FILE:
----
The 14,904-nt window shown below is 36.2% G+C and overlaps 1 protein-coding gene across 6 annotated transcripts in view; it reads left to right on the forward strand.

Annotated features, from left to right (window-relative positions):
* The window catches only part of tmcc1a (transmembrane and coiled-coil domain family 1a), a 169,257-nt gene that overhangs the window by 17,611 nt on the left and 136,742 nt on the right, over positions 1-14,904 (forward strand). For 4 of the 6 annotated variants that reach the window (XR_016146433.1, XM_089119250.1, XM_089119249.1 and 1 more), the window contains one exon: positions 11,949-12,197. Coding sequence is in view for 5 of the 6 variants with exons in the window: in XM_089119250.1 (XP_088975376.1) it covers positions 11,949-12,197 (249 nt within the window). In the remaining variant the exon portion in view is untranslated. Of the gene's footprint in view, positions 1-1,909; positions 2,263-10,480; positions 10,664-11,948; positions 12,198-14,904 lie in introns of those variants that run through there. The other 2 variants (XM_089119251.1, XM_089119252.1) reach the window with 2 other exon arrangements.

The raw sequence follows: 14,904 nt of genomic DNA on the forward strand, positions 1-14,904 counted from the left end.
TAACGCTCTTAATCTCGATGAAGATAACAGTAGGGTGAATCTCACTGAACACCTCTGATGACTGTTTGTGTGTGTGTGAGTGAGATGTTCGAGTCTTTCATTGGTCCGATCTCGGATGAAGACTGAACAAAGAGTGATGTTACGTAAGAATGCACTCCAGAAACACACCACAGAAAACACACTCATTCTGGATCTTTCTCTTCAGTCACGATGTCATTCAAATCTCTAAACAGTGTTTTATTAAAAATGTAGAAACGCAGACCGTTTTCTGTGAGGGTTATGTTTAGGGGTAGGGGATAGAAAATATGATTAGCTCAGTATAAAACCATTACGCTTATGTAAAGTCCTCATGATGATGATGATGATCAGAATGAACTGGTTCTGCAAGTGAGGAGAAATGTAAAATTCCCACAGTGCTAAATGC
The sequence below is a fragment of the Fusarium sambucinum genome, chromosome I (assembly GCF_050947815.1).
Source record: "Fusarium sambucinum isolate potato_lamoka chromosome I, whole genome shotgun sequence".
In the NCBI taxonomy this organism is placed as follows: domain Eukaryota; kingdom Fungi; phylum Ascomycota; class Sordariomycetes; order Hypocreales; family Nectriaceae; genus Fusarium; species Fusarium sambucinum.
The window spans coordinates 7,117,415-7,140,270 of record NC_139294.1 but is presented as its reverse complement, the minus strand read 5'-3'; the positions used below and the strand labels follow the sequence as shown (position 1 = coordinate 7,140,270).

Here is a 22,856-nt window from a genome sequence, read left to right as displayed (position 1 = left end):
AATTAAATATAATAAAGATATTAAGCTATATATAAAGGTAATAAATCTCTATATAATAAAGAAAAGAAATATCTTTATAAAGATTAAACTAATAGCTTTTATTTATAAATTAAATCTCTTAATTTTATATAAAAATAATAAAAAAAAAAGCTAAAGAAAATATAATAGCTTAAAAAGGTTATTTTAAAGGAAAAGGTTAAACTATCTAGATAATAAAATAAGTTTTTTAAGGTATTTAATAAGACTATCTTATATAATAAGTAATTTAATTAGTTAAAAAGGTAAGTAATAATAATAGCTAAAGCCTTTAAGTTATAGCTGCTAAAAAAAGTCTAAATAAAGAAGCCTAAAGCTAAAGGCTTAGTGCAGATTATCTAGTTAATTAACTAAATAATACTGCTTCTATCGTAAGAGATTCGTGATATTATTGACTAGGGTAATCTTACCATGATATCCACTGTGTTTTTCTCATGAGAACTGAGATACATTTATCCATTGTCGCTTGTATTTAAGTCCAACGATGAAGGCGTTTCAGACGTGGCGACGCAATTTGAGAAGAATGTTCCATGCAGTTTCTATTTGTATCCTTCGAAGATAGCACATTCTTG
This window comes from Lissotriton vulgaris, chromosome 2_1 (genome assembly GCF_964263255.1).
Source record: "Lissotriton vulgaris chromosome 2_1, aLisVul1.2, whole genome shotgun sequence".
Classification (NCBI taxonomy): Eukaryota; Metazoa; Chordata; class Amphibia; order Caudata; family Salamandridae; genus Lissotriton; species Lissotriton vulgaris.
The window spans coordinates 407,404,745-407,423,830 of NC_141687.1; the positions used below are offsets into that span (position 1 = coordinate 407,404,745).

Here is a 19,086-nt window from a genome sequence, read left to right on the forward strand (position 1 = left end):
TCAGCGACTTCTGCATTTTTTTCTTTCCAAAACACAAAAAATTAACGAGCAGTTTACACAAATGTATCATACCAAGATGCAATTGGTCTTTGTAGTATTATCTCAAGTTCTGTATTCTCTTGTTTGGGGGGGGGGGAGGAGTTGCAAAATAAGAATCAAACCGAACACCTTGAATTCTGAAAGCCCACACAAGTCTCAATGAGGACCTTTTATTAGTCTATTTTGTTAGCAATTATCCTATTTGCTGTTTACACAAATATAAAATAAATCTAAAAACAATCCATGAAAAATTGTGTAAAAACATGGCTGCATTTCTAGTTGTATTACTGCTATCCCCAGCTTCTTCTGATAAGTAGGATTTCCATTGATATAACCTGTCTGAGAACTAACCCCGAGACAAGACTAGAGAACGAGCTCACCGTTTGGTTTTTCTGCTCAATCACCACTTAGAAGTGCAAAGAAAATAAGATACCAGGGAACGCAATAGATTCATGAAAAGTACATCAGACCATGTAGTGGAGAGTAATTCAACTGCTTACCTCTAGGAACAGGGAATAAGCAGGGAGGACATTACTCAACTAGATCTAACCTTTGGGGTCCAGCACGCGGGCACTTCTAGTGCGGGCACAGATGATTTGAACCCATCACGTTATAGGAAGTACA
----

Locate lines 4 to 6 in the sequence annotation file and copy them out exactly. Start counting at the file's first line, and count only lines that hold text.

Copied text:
The raw sequence follows: 14,904 nt of genomic DNA on the forward strand, positions 1-14,904 counted from the left end.
TAACGCTCTTAATCTCGATGAAGATAACAGTAGGGTGAATCTCACTGAACACCTCTGATGACTGTTTGTGTGTGTGTGAGTGAGATGTTCGAGTCTTTCATTGGTCCGATCTCGGATGAAGACTGAACAAAGAGTGATGTTACGTAAGAATGCACTCCAGAAACACACCACAGAAAACACACTCATTCTGGATCTTTCTCTTCAGTCACGATGTCATTCAAATCTCTAAACAGTGTTTTATTAAAAATGTAGAAACGCAGACCGTTTTCTGTGAGGGTTATGTTTAGGGGTAGGGGATAGAAAATATGATTAGCTCAGTATAAAACCATTACGCTTATGTAAAGTCCTCATGATGATGATGATGATCAGAATGAACTGGTTCTGCAAGTGAGGAGAAATGTAAAATTCCCACAGTGCTAAATGC
The sequence below is a fragment of the Fusarium sambucinum genome, chromosome I (assembly GCF_050947815.1).